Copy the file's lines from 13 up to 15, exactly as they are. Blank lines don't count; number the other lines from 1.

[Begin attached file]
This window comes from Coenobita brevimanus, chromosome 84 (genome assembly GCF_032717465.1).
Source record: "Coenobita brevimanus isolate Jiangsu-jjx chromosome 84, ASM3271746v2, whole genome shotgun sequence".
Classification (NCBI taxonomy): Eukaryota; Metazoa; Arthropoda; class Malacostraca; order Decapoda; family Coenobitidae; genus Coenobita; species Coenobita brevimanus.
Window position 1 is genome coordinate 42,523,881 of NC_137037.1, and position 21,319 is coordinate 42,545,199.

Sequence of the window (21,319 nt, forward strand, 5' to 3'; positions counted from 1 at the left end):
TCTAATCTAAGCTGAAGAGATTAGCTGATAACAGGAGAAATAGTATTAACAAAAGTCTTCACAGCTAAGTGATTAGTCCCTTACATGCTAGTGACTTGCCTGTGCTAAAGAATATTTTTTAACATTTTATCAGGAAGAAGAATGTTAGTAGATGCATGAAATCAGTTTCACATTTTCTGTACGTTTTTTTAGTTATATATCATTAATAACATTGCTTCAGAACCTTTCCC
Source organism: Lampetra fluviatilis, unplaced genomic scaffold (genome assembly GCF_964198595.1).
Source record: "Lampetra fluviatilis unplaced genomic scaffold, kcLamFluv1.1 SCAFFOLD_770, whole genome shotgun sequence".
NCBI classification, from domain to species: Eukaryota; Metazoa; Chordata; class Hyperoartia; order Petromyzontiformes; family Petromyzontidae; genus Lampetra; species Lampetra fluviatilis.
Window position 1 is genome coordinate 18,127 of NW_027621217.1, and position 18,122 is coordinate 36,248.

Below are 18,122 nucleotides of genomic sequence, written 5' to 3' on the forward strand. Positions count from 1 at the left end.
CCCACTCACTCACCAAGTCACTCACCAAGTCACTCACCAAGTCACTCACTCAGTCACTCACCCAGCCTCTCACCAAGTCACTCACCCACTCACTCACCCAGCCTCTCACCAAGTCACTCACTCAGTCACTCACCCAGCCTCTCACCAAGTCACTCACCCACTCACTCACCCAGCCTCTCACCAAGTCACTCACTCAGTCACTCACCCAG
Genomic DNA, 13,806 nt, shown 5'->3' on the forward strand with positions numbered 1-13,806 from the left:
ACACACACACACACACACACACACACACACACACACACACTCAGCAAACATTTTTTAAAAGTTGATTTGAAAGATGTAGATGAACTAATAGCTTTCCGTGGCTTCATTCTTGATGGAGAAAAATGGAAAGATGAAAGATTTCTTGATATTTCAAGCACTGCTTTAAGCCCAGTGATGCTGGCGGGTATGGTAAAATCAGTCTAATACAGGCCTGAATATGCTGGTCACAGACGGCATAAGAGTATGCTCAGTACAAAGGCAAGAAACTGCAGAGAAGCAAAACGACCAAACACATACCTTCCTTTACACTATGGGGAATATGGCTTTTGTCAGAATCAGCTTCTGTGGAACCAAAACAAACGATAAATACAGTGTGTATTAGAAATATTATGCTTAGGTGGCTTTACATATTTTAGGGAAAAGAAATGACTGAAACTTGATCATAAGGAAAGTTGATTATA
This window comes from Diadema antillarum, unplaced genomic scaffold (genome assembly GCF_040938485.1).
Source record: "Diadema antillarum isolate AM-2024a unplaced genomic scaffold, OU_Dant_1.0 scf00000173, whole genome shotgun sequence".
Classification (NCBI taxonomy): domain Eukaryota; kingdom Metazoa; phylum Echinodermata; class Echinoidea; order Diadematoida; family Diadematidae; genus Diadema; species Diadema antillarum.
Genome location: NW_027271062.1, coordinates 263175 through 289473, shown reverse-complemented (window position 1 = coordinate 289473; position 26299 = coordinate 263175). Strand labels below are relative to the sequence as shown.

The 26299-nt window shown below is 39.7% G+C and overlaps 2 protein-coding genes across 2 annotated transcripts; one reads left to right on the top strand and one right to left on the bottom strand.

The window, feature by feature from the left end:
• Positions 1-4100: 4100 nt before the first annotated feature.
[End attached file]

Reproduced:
Genomic DNA, 13,806 nt, shown 5'->3' on the forward strand with positions numbered 1-13,806 from the left:
ACACACACACACACACACACACACACACACACACACACACTCAGCAAACATTTTTTAAAAGTTGATTTGAAAGATGTAGATGAACTAATAGCTTTCCGTGGCTTCATTCTTGATGGAGAAAAATGGAAAGATGAAAGATTTCTTGATATTTCAAGCACTGCTTTAAGCCCAGTGATGCTGGCGGGTATGGTAAAATCAGTCTAATACAGGCCTGAATATGCTGGTCACAGACGGCATAAGAGTATGCTCAGTACAAAGGCAAGAAACTGCAGAGAAGCAAAACGACCAAACACATACCTTCCTTTACACTATGGGGAATATGGCTTTTGTCAGAATCAGCTTCTGTGGAACCAAAACAAACGATAAATACAGTGTGTATTAGAAATATTATGCTTAGGTGGCTTTACATATTTTAGGGAAAAGAAATGACTGAAACTTGATCATAAGGAAAGTTGATTATA
This window comes from Diadema antillarum, unplaced genomic scaffold (genome assembly GCF_040938485.1).